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Fate/stay night Unlimited Blade Works covers a different story branch of the original game. For those keeping track at home, production is the same as the series which not consistent in art direction. Just like with the Evangelion series, it seems as if the whole 24 episodes of the series have been melted down into one large scaled film. The same cast and crew return to deliver the big screen debut that didn’t leave me dissappointed n the least. Yes, there is a loose central theme that drives the film but its so loosely scripted that I found myself to be puzzled throughout the film. There is a war going on between masters and servants in order to attain the Holy Grail. Each master can call up one servant each, and their task is to eradicate the other servants, either by defeating them or killing their master. Also the summoned spirit is also granted their wish if they and their master win the tournament thus causing the servant to do their best to obtain victory. Thus, Shirou, a high school student with some unlearned magical abilities unwittingly becomes one of the combatants in the tournament.

I won’t say anything more about who or what or why because its a fun series that mixes very well action and plot. Those who are already familiar with the world of Fate/Stay Night will be delighted to know that Unlimited Blade Works has crafted this film for the sake of the fans of the game. I am not claiming to be an expert, which is why I became lost watching this.  To no fault of its own however, it’s a bit difficult to follow at times, but if you are attentive, you will understand and enjoy this story, more particularly on second viewing.

The action sequences are some of the best I’ve seen in a long while. For those wodnering, yes, Lancer has a pretty meaty role in this. It’s one of those movies where you can actually feel sorry for the bad guys. Battles do take on different flairs from time to time, but as you can tell from the attached images and youtube clip, the production values help boost this film out of mediocrity.  Seeing this film, supplied to me by a buddy of mine who is stationed overseas, has told me out the gate that this film will never see stateside release, so those who are committed to seeing this better know your way around the web.

What’s great about Fate/stay night Unlimited Blade Works is that its more relatable to our society than most animes because the characters are based off of many cultural and historical figures, not simply those pertaining to Japan. The story for me also seemed to have a more adult version of Pokemon. Nothing too excessive but there is blood and lots of violence. If you are interested in this I would pick up the series, which has a way better story arc given the duration of the animation. Nonetheless, this is a great watch and one I will be adding to my prized collection. If this film is any indication, 2010 is looking like a good year for new anime releases.

Naruto The Movie 2: Legend of the Stone of Gelel – Review January 25, 2010

Posted by Cello in Anime Reviews.
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Naruto The Movie 2: Legend of the Stone of Gelel is a pretty decent addition to the Naruto movies. I realize I review them out of order but I gravitate towards films that leave an impression on me firstly. This movie was very reminiscent of the very first ten to fifteen episodes of the Naruto series. Obviously, if you are not a fan of the series or follow the Naruto universe, this review will be useless to you. For those looking to see an evolution of said characters. you will most likely be dissappointed. Of all the characters Gaara seemed to be the only one that had continued to develop in the movie. This is essentially a movie about survival.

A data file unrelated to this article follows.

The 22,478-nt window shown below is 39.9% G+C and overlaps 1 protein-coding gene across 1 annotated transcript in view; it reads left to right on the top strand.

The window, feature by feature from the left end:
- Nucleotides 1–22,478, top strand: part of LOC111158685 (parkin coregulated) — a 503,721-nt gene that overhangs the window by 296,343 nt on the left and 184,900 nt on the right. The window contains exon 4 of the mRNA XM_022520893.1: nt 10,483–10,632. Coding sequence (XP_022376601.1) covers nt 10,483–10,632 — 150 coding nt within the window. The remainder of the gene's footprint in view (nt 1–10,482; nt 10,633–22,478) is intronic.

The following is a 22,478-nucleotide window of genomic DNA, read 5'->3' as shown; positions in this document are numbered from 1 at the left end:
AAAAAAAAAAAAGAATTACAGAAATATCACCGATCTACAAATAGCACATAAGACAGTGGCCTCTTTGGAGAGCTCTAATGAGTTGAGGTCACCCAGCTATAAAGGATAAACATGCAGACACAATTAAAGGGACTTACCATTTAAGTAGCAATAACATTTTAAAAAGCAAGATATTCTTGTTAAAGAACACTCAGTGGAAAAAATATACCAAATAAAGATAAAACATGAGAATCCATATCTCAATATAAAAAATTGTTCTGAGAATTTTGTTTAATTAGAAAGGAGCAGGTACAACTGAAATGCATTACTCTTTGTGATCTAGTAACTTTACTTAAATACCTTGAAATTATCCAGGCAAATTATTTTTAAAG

Sent on a seemingly run-of-the-mill mission to return a lost ferret to its owner along with his teacher Shikamaru and female classmate Sakura, Naruto becomes entangled in a ruthless invading force. Though the attackers claim to be founding a utopia that will spread peace to the world, their merciless quest for the stone of Gelel has already brought them into fierce conflict with Sand Ninja Kankuro and Gaara. It has everything you would expect of a Naruto story, lots of adrenaline filled fight scenes, a big dramatic threat and a megamalomaniac villain. The writers also throw in a rather hackneyed message about the importance of friendship and stuff.

Squad Seven faces their most dangerous mission yet: protect the stone from those who would misuse its power. If you were looking at this release as a way to springboard into the franchise you’re going to be left wanting. 3D CG is effortlessly blended with 2D animation to offer something that truly fills its scope, and odd touches like the mediaeval armour of Temujin and his allies, added to the Mayan feel of the Gelel legend all work to make this much bigger than the television series that spawned it. In the end Naruto the Movie: Legend of the Stone of Gelel is basically just an extended episode from the show but without the sense of drama.

Though prior knowledge of the franchise isn’t necessary to understand the film, Viz still provides an option for pop-up notes that explain the history of each special move and give pointers on relationships and other television-specific information. I can’t really blame the staff for the thinness of the film. But, the fights are really cool and if you are a fan of Naruto its something that you need to have added in your collection. Slowly but surely, I will get to reviewing the other films in the series, but until then, Naruto offers much viewing material to keep you occupied in the meantime. Naruto The Movie 2: Legend of the Stone of Gelel isn’t a bad place to start.